In May 1919, 80,000 Chinese Labour Corps were still at work.[7] The British soldier Arthur Bullock, in his wartime memoir, gives a vivid account of the interactions between the British soldiers and Chinese workers (whom he affectionately terms 'Chinks'). He also drew a sketch of one Chinese man, Tchung Camena Tungwa, who invited him to have tea in Beijing when he was next there (he never was).[13]

The workers, mainly aged between 20 and 35, served as labour in the rear echelons or helped build munitions depots. They were asked to carry out essential work to support the frontline troops, such as unloading ships, building dugouts, repairing roads and railways, digging trenches, and filling sandbags.[14] Some worked in armaments factories, others in naval shipyards, for a pittance of one to three francs a day. At the time, they were seen just as cheap labour, not even allowed out of camp to fraternise locally, dismissed as mere coolies. When the war ended, some were used for mine clearance, or to recover the bodies of soldiers and fill in miles of trenches.[14] Men fell ill from poor diets and the intense damp and cold, and on occasion, they mutinied against their French and British employers or ransacked local restaurants in search of food.[15] The harshness of the conditions in which some of these men worked is recorded by Arthur Bullock in his wartime memoir, along with the contemporary justification for it.[16] Bullock also recalls the differences between the 'coolies' and the German prisoners of war, in terms of their attitudes to work and to each other.[17]

After the armistice, the Chinese, each identified only by an impersonal reference number, were shipped home. Only about 5,000 to 7,000 stayed in France, forming the nucleus of the later Chinese community in Paris. Most who survived returned to China in 1918.[18] The contribution of these Chinese men went forgotten for decades until military ceremonies resumed in 2002 at the Chinese cemetery of Noyelles-sur-Mer.[19]

Throughout the war, trade union pressure prevented the introduction of Chinese labourers to the British Isles.[3] Sidney and Beatrice Webb suggested that the CLC was restricted to carrying out menial unskilled labour due to pressure from British trade unions.[20] However, some members of the corps carried out skilled and semiskilled work for the Tank Corps, including riveting[21] and engine repair.[22]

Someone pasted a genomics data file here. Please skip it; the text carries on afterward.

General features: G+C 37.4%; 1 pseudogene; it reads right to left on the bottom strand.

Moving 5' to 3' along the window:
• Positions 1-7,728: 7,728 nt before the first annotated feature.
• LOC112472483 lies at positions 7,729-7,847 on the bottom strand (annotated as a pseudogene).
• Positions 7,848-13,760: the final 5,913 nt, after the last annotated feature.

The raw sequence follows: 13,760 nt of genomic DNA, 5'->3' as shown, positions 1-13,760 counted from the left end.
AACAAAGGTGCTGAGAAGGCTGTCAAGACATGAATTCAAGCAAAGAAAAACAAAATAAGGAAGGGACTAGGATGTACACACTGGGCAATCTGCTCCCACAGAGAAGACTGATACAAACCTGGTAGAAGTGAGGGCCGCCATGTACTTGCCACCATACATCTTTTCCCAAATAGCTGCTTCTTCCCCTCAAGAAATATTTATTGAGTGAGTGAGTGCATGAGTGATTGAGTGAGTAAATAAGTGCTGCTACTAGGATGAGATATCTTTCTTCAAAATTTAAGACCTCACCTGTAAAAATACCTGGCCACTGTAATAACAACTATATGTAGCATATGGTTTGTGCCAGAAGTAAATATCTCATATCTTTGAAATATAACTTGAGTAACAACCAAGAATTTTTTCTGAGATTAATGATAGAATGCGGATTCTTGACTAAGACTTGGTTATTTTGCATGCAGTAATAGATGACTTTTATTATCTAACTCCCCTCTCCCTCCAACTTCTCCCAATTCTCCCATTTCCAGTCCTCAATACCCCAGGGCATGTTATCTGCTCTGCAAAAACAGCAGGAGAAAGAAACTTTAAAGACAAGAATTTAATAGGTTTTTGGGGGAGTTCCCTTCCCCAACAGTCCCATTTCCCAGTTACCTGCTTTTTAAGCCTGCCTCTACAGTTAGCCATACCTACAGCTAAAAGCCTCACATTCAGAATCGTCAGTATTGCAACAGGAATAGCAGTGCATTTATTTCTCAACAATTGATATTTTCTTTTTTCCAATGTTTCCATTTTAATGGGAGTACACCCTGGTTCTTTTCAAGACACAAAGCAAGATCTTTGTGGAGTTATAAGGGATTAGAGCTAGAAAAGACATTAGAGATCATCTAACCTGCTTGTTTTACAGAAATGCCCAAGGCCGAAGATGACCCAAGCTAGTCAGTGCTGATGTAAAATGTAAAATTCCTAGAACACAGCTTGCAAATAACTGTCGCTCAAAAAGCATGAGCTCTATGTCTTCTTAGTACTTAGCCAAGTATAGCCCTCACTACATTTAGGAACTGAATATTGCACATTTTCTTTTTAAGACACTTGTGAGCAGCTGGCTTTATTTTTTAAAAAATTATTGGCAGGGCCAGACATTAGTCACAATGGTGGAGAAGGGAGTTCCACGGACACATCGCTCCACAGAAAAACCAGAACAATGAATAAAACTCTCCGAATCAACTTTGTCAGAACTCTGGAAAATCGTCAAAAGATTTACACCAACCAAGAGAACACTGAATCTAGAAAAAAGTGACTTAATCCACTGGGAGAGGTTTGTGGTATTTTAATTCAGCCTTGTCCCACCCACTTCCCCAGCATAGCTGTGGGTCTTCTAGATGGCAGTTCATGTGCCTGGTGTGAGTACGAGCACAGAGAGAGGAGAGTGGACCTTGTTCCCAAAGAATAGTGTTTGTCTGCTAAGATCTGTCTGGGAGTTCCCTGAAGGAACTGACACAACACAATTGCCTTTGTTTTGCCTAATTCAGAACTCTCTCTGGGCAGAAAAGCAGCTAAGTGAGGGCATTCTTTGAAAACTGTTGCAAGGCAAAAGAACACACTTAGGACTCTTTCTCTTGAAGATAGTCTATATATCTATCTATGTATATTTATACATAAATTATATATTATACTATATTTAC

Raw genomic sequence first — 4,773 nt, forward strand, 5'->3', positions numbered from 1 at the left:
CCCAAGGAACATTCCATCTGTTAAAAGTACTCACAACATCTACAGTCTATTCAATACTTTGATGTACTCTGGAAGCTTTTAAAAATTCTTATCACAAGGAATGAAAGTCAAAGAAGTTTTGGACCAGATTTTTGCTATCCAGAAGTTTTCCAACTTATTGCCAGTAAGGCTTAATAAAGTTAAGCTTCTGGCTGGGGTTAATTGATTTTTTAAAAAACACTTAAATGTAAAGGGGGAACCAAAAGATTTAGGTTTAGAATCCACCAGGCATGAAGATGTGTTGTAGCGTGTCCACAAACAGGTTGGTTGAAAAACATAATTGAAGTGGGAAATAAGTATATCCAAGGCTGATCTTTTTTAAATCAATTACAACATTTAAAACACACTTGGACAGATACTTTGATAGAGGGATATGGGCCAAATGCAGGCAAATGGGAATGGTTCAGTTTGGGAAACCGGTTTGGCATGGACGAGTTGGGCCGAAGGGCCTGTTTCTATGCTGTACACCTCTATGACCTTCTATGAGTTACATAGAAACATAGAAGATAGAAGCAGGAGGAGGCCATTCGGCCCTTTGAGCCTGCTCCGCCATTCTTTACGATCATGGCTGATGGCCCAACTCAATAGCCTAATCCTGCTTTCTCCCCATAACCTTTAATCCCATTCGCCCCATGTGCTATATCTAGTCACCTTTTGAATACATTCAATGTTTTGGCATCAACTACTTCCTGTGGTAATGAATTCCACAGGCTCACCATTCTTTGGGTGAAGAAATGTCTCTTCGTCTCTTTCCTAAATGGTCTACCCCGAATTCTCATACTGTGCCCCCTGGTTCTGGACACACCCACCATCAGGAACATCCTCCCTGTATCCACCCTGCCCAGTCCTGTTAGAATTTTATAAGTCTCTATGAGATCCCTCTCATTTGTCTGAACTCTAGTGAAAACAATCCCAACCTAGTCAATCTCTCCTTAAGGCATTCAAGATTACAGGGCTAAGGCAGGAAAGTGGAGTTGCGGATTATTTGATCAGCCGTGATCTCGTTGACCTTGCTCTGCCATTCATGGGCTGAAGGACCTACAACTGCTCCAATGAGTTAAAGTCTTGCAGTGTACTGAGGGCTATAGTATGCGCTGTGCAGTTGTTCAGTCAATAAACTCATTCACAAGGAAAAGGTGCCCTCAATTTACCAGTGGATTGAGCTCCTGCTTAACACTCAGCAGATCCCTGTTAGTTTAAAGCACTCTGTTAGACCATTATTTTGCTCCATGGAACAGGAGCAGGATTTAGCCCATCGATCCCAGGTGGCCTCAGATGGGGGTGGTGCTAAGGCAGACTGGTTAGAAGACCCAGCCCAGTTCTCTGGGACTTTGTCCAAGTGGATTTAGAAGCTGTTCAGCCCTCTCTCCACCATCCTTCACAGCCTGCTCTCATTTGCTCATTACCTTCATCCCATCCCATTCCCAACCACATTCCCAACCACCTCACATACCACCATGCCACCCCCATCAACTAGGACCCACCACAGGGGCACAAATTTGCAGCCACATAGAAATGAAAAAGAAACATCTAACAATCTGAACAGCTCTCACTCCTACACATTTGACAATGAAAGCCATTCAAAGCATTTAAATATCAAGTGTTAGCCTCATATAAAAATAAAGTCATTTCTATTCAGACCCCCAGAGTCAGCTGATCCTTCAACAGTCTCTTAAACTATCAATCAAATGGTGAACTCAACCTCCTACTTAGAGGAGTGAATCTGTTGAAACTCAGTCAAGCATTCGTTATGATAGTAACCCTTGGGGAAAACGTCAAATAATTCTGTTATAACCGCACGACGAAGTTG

One member of the corps, First Class Ganger Liu Dien Chen, was recommended for the Military Medal for rallying his men while under shellfire in March 1918. However, he was eventually awarded the Meritorious Service Medal, as it was decided CLC members were not eligible for the Military Medal. By the end of the war, the Meritorious Service Medal had been awarded to five Chinese workers.[23]

After the war, the British government sent a war medal to every member of the CLC. The medal was like the British War Medal issued to every member of the British armed forces, except that it was of bronze, not silver.

Aftermath and impactEdit

Chinese performers entertain Labour Corps members and British troops at an open-air theatre at Étaples (June 1918). The two audiences appear to be segregated by a small wire fence

After the end of the war Chinese labourers were given transport back to China between December 1918 and September 1920.[24]

The workers saw first-hand that life in Europe was far from ideal, and reported this on their return to China after the war. Chinese intellectuals of the New Culture Movement looked on their contribution to the war as a point of pride – Chen Duxiu, for instance, bragged that "while the sun does not set on the British Empire, neither does it set on Chinese workers abroad." The ill treatment of these workers, though, was added to the list of grievances against Britain. A more positive impact was on the educated youth who came to France to work with them, such as James Yen, whose literacy programmes under the auspices of the YMCA showed him the worth and dignity of the Chinese common man. He worked out a 1,000-character primer, which introduced basic literacy and became the basis of his work in China.[25]

Chinese intellectuals who worked with the CLC in France included Jiang Tingfu and Lin Yutang.

The last surviving member of the CLC, Zhu Guisheng, died in La Rochelle on 5 March 2002 at 106 years old. He had also served in the French Army during World War II.[26]


The entrance to the Chinese cemetery of the British Army at Noyelles-sur-Mer
Gravestones in Ascq Communal Cemetery
Gravestone in Noyelles-sur-Mer

The CLC did not usually perform in combat. According to the few records kept by the British and French recruiters, around 2,000 men of the CLC died during World War I, most from the 1918 flu pandemic and some as a direct result of enemy action or of wounds received in the course of their duties.[12] Very few were armed to fight, but in regions with manpower shortages, they were given arms. In all, an estimated 10,000 died in the war effort, victims of shelling, landmines, poor treatment, or the worldwide flu epidemic. Some Chinese scholars, who contest these figures, say the number of deaths was as high as 20,000.[12]